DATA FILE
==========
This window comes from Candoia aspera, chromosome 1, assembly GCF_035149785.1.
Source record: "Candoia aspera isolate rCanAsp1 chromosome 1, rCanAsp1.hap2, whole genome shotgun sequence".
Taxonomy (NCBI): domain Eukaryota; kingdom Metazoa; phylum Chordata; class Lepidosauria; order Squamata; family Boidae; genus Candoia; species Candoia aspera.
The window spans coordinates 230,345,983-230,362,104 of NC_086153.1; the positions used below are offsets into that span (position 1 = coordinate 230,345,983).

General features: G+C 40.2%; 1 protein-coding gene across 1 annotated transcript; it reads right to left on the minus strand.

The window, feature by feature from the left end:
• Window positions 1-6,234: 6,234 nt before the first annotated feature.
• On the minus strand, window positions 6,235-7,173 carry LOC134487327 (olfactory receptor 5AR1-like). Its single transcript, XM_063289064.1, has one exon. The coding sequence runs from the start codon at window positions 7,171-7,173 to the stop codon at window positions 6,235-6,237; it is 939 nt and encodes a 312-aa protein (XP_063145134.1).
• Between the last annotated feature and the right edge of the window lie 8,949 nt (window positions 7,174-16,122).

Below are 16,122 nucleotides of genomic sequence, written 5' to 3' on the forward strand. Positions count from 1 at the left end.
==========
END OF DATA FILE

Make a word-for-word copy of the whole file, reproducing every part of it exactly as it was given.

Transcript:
This window comes from Candoia aspera, chromosome 1, assembly GCF_035149785.1.
Source record: "Candoia aspera isolate rCanAsp1 chromosome 1, rCanAsp1.hap2, whole genome shotgun sequence".
Taxonomy (NCBI): domain Eukaryota; kingdom Metazoa; phylum Chordata; class Lepidosauria; order Squamata; family Boidae; genus Candoia; species Candoia aspera.
The window spans coordinates 230,345,983-230,362,104 of NC_086153.1; the positions used below are offsets into that span (position 1 = coordinate 230,345,983).

General features: G+C 40.2%; 1 protein-coding gene across 1 annotated transcript; it reads right to left on the minus strand.

The window, feature by feature from the left end:
• Window positions 1-6,234: 6,234 nt before the first annotated feature.
• On the minus strand, window positions 6,235-7,173 carry LOC134487327 (olfactory receptor 5AR1-like). Its single transcript, XM_063289064.1, has one exon. The coding sequence runs from the start codon at window positions 7,171-7,173 to the stop codon at window positions 6,235-6,237; it is 939 nt and encodes a 312-aa protein (XP_063145134.1).
• Between the last annotated feature and the right edge of the window lie 8,949 nt (window positions 7,174-16,122).

Below are 16,122 nucleotides of genomic sequence, written 5' to 3' on the forward strand. Positions count from 1 at the left end.